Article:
Impact on Technology: Reversals can impact technology and electrical systems. The changing magnetic field can induce fluctuations in power grids, disrupt satellite communications, and affect sensitive electronic equipment. However, modern technology and infrastructure are designed to handle such variations and can be shielded or adjusted accordingly.
Geologic Record: The magnetic field reversal is recorded in rocks through a phenomenon known as magnetic stratigraphy. As molten lava or sediment solidifies, it aligns with the current magnetic field. The newly formed rock will show the opposite magnetic orientation when the field reverses. This record in rocks provides valuable evidence for studying the history of magnetic field reversals.
Effects on Earth’s surface
There are a few ideas on how these glitches might happen. It may be that some event triggers a disruption in the flows within the outer core. It could be an asteroid or comet impact, an interaction between the core and mantle.
Scientists presumed this reversal process took a few thousand years. But new evidence suggests that the most recent major reversal 786,000 years ago happened in less than 100 years, roughly a single lifetime. Flips like this have occurred several times throughout Earth’s history.
Scientists say the next one may happen within the next few thousand years. New evidence indicates that the Earth’s magnetic field intensity is decreasing at a rate ten times faster than normal. It leads many geophysicists to believe we’re on the brink of another reversal. So what would happen if that did occur? Would there be any noticeable changes? The good news is there are no documented catastrophes associated with past reversals.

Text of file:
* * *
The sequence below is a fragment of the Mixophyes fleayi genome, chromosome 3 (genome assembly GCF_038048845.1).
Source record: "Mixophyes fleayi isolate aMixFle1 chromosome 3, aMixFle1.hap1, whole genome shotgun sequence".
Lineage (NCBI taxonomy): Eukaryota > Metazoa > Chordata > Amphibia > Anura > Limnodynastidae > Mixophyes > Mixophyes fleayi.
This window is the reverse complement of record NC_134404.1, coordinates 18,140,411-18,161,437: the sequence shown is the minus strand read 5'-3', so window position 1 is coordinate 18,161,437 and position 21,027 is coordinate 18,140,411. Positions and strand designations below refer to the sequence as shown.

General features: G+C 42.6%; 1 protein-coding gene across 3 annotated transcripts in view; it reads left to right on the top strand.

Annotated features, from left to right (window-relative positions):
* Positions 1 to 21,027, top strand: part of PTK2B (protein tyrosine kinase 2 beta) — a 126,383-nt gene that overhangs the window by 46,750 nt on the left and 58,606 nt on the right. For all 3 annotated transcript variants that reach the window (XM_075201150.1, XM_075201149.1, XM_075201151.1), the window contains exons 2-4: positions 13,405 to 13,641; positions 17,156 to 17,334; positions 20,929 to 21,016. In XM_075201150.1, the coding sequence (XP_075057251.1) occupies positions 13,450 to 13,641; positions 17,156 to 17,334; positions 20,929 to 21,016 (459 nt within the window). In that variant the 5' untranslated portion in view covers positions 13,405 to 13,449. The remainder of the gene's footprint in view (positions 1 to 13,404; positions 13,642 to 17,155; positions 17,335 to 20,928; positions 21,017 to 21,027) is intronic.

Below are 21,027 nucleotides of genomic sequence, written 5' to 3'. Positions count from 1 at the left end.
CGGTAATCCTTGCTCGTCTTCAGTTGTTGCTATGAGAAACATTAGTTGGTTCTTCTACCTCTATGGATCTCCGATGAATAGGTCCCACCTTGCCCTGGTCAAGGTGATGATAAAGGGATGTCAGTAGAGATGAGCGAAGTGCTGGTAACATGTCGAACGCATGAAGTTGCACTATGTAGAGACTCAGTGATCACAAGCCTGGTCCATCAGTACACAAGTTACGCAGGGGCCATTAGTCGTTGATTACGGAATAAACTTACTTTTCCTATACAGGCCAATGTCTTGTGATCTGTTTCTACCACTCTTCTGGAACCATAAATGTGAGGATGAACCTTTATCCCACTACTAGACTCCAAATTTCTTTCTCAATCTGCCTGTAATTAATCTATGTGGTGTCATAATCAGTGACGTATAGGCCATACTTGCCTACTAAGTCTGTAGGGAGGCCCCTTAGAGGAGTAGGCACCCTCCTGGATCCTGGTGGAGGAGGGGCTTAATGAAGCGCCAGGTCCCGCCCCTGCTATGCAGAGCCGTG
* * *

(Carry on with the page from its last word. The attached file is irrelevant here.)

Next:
The Earth has had a magnetic field for millions of years. It protects from radiation from space and coronal mass ejections from the Sun. A magnetic reversal would almost surely wreak havoc on our electrical grid. It could potentially bring it down. Also, It would make it vulnerable to energetic particles from the Sun and cosmic rays, which can cause genetic mutations. That could happen before the reversal even takes place.
Our navigational equipment would get disoriented, and compasses would point to the wrong part of the world. The blow on the animal kingdom could be much worse, depending on how slowly it reverses.
- If it moves too fast, this could cause mass extinctions of thousands of species that rely on the magnetic field to find their migration or spawning grounds.